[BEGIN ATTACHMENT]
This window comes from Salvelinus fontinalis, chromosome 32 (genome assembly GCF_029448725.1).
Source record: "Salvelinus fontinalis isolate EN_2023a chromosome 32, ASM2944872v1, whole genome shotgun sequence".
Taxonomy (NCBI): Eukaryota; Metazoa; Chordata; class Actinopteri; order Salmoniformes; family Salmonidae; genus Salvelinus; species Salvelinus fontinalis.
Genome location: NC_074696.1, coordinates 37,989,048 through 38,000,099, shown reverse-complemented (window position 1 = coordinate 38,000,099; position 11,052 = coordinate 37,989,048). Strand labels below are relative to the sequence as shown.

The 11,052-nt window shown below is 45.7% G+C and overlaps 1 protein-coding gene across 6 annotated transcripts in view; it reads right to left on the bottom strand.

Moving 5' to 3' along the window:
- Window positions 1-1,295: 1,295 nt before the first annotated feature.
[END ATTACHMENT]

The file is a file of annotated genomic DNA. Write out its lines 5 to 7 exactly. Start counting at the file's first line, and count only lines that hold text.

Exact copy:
The 11,052-nt window shown below is 45.7% G+C and overlaps 1 protein-coding gene across 6 annotated transcripts in view; it reads right to left on the bottom strand.

Moving 5' to 3' along the window:
- Window positions 1-1,295: 1,295 nt before the first annotated feature.